Two-level scheduling in Operating Systems

Two-level scheduling is an efficient scheduling method that uses two schedulers to perform process scheduling.

Let us understand it by an example :
Suppose a system has 50 running processes all with equal priority and the system’s memory can only hold 10 processes simultaneously. Thus, 40 processes are always swapped out and written on virtual memory on the hard disk. To swap out and swap in a process, it takes 50 ms respectively.

Let us take up the above scenario with straightforward Round-robin scheduling: a process would need to be swapped in (least recently used processes are swapped in) every time when a context switch occurs. Swapping in and out costs too much, and the unnecessary swaps waste much time of scheduler.

So the solution to the problem is two-level scheduling. There are two different schedulers in two-level scheduling :

1. Lower level scheduler
2. Higher level scheduler 





  1. Lower level scheduler –
    This scheduler selects which process will run from memory.
  2. Higher level scheduler –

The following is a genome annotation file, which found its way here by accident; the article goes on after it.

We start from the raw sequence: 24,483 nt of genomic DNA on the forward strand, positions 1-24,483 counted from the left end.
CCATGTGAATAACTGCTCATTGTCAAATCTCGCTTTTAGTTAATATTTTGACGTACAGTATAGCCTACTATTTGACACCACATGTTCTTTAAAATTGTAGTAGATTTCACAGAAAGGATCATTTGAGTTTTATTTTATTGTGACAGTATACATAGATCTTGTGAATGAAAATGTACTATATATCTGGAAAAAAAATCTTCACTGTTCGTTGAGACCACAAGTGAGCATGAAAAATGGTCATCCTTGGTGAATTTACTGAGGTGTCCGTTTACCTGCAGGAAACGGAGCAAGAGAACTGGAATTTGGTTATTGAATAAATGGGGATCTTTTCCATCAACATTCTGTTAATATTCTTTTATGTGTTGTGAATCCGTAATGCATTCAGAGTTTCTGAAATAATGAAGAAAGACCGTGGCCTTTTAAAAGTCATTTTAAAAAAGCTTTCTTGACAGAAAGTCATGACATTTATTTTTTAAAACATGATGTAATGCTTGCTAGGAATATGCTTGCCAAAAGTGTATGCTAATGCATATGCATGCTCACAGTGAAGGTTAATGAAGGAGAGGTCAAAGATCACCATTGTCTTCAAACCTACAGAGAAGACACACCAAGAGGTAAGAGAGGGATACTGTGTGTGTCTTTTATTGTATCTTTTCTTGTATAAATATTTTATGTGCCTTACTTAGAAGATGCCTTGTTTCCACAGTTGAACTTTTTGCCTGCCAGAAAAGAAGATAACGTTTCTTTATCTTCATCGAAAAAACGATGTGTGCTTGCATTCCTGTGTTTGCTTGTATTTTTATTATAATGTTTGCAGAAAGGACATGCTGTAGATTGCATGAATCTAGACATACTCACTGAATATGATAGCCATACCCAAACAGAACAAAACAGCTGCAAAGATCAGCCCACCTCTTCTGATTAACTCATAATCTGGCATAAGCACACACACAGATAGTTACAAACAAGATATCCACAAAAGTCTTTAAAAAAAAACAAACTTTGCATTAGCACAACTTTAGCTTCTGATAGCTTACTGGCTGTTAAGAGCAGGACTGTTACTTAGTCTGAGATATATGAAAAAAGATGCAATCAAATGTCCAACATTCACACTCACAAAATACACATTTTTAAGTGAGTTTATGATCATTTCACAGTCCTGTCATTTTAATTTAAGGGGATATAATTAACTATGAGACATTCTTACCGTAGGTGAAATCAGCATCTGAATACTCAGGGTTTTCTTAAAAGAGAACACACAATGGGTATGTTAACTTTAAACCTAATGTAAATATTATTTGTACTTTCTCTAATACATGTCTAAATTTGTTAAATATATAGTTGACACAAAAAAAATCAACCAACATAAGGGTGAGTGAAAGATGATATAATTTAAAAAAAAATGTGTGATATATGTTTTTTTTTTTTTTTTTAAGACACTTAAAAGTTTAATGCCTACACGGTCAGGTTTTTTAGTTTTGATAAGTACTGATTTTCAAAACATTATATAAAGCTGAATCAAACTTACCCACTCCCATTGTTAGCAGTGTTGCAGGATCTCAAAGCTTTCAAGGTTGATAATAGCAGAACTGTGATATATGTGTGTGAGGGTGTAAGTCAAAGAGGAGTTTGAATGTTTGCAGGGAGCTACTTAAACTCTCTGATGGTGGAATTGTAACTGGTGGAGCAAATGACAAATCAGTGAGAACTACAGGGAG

This scheduler focuses on swapping in and swapping out the processes between hard disk and memory. Swapping takes much time, therefore it does its scheduling much less often. It also swaps out the processes which are running for a long time in memory and are swapped with processes on disk that have not run for a long time.



Following variables are used :

  1. Response time –
    Response time variable is important as it prevents resource starvation and a process will be completed. Some other processes will have to wait unnecessarily for a long time if a process is swapped out for too long. Therefore, this variable is essential.

  2. Size of the process –
    Larger processes are less often swapped because they take a long time to swap. As these processes are larger, only some of them can share the memory with the process.

  3. Priority –
    The process with higher priority stays in memory for longer time so that it completes faster.

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